Click here to load reader

SmartSync: An Integrated Real-Time Structural Health Monitoring · PDF file 2017-09-16 · tallest building, Burj Khalifa (formerly Burj Dubai), whose basic structural details will

  • View
    0

  • Download
    0

Embed Size (px)

Text of SmartSync: An Integrated Real-Time Structural Health Monitoring · PDF file...

  • SmartSync: An Integrated Real-Time Structural Health Monitoring and Structural Identification System

    for Tall Buildings Tracy Kijewski-Correa, A.M.ASCE1; Dae Kun Kwon, M.ASCE2; Ahsan Kareem, D.M.ASCE3;

    Audrey Bentz, M.ASCE4; Yanlin Guo5; Sarah Bobby, S.M.ASCE6; and Ahmad Abdelrazaq, A.M.ASCE7

    Abstract: This study introduces a unique prototype system for structural health monitoring (SHM), SmartSync, which uses the building’s existing Internet backbone as a system of virtual instrumentation cables to permit modular and largely plug-and-play deployments. Within this framework, data streams from distributed heterogeneous sensors are pushed through network interfaces in real time and seamlessly synchronized and aggregated by a centralized server, which performs basic data acquisition, event triggering, and database management while also providing an interface for data visualization and analysis that can be securely accessed. The system enables a scalable approach to monitoring tall and complex structures that can readily interface a variety of sensors and data formats (analog and digital) and can even accommodate variable sampling rates. This study overviews the SmartSync system, its installation/operation in theworld’s tallest building, Burj Khalifa, and proof-of-concept in triggering under dual excitations (wind and earthquake).DOI: 10.1061/(ASCE)ST.1943-541X.0000560. © 2013 American Society of Civil Engineers.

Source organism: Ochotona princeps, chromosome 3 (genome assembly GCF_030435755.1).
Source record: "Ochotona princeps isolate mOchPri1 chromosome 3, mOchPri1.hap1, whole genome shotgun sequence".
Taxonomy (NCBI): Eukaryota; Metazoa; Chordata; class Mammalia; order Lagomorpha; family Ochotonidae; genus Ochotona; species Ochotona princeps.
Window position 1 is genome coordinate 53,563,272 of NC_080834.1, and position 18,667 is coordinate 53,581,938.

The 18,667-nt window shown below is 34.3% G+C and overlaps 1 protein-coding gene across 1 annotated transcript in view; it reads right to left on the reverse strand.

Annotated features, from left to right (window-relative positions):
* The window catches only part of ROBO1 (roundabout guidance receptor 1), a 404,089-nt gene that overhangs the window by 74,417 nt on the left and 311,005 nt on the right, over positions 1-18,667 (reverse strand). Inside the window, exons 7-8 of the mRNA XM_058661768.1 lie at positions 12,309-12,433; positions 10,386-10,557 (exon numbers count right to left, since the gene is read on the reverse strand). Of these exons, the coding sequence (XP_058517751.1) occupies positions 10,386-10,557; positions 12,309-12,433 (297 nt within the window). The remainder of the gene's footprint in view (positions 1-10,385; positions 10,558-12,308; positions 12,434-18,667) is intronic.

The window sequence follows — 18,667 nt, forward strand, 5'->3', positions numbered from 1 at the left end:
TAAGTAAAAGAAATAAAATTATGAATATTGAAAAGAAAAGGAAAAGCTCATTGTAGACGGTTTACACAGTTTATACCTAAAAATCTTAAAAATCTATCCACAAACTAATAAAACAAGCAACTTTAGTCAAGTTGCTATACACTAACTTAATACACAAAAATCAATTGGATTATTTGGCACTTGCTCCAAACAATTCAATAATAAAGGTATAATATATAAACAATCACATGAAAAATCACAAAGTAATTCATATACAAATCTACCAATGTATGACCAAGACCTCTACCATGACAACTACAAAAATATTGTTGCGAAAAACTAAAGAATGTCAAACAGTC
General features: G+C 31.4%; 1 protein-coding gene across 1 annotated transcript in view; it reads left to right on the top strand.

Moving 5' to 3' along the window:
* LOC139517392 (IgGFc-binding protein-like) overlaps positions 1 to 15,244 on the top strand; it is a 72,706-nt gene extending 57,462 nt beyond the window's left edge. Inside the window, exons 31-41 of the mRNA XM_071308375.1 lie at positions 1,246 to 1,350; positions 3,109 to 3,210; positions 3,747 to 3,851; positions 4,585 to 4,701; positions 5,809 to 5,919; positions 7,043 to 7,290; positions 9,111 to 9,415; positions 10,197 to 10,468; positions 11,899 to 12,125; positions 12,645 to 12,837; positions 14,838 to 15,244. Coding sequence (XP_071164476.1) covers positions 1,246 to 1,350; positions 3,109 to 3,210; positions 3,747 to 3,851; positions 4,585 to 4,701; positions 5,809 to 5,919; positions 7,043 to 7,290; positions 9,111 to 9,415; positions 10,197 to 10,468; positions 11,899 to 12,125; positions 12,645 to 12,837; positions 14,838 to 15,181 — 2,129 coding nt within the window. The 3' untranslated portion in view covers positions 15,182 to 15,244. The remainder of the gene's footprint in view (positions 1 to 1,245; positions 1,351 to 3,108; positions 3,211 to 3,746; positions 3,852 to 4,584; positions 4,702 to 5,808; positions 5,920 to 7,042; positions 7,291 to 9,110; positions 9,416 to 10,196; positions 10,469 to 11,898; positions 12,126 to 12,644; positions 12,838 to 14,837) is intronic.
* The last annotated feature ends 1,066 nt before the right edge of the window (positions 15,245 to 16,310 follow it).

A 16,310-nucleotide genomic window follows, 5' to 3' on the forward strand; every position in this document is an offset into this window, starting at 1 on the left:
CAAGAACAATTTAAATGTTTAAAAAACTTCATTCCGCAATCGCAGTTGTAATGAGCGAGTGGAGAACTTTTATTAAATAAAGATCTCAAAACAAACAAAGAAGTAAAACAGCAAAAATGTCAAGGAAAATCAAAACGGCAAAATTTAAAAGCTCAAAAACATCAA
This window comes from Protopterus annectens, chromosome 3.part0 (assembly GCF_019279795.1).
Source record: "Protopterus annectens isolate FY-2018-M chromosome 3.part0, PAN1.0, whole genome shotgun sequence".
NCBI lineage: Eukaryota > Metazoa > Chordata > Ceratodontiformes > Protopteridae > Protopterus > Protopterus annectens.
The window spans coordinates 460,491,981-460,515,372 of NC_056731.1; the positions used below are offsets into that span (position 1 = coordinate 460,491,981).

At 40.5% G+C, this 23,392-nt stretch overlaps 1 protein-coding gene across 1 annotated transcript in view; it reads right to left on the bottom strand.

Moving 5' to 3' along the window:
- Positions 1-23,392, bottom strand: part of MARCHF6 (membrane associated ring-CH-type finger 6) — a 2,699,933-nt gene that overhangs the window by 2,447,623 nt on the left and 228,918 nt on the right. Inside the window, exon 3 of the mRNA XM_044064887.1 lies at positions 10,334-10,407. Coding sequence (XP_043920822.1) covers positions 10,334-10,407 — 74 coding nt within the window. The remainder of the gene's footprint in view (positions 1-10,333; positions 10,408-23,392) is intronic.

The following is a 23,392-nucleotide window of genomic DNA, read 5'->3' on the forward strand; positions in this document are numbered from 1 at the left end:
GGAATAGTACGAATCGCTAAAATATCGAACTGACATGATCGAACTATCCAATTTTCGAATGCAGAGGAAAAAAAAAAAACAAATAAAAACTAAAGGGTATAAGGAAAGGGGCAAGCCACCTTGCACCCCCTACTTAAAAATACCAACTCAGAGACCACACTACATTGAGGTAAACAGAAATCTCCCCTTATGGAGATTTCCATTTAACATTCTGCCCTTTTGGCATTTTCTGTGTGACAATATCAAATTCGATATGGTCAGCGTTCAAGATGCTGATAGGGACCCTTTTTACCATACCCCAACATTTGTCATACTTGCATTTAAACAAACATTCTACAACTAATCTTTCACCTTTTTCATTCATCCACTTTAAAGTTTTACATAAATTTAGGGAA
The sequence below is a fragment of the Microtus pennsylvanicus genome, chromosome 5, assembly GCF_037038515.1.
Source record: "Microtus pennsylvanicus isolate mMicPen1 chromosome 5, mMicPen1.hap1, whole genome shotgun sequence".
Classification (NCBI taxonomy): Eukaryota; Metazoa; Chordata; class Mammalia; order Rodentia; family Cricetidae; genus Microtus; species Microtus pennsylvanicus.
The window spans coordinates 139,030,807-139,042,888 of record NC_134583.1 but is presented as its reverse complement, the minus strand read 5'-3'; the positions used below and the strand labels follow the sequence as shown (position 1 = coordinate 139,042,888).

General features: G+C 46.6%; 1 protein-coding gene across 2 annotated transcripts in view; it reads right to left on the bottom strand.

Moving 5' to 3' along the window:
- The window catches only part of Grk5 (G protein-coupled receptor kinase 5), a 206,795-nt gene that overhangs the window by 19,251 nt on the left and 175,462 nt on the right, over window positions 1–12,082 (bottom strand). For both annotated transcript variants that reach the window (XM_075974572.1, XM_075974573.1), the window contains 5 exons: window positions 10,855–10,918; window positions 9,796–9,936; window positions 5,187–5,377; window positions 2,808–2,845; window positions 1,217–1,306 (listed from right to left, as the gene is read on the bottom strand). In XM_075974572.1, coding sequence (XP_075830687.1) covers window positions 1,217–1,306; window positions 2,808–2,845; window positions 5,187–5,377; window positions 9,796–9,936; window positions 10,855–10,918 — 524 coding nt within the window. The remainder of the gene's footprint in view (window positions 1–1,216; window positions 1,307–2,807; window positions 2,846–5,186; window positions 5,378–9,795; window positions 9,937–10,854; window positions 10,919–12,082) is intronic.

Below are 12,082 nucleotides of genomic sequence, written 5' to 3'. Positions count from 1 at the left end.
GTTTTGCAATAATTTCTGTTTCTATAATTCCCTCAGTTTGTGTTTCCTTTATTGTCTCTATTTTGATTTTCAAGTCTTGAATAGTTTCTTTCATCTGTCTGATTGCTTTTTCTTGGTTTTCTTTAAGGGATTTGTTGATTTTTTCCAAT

CE Database subject headings: High-rise buildings; Structural health monitoring; Wind loads; Earthquakes.

    Author keywords: Tall buildings; Structural health monitoring; System identification.

    Introduction

    Long before the term structural health monitoring (SHM) was coined, buildings were instrumented and monitored in situations where their performance was suspect, e.g., the John Hancock Tower in Boston (Durgin 1990). These unsavory origins made the concept of proactive monitoring, particularly for buildings, quite foreign, as owners were naturally reluctant to install instrumentation systems for fear that this may tarnish the reputation of their buildings. With

    growing need to assure life safety and rapid reoccupation in regions of high seismicity, full-scale monitoring applications began to flourish in the western United States as part of coordinated strong motion instrumentation programs. With such exposure, these early perceptions and attitudes have gradually changed with the advent and acceptance of smart building systems, which rely on in- strumentation to assure and optimize the performance of elevators, various mechanical systems, and, in some cases, auxiliary dampers installed to limit building movements. In addition to some owners embracing the feedback from real-time monitoring, a number of research efforts have sought to validate structural performance and various design principles in full scale, not only for earthquakes but also wind events, as summarized in Kijewski-Correa and Cycon (2007).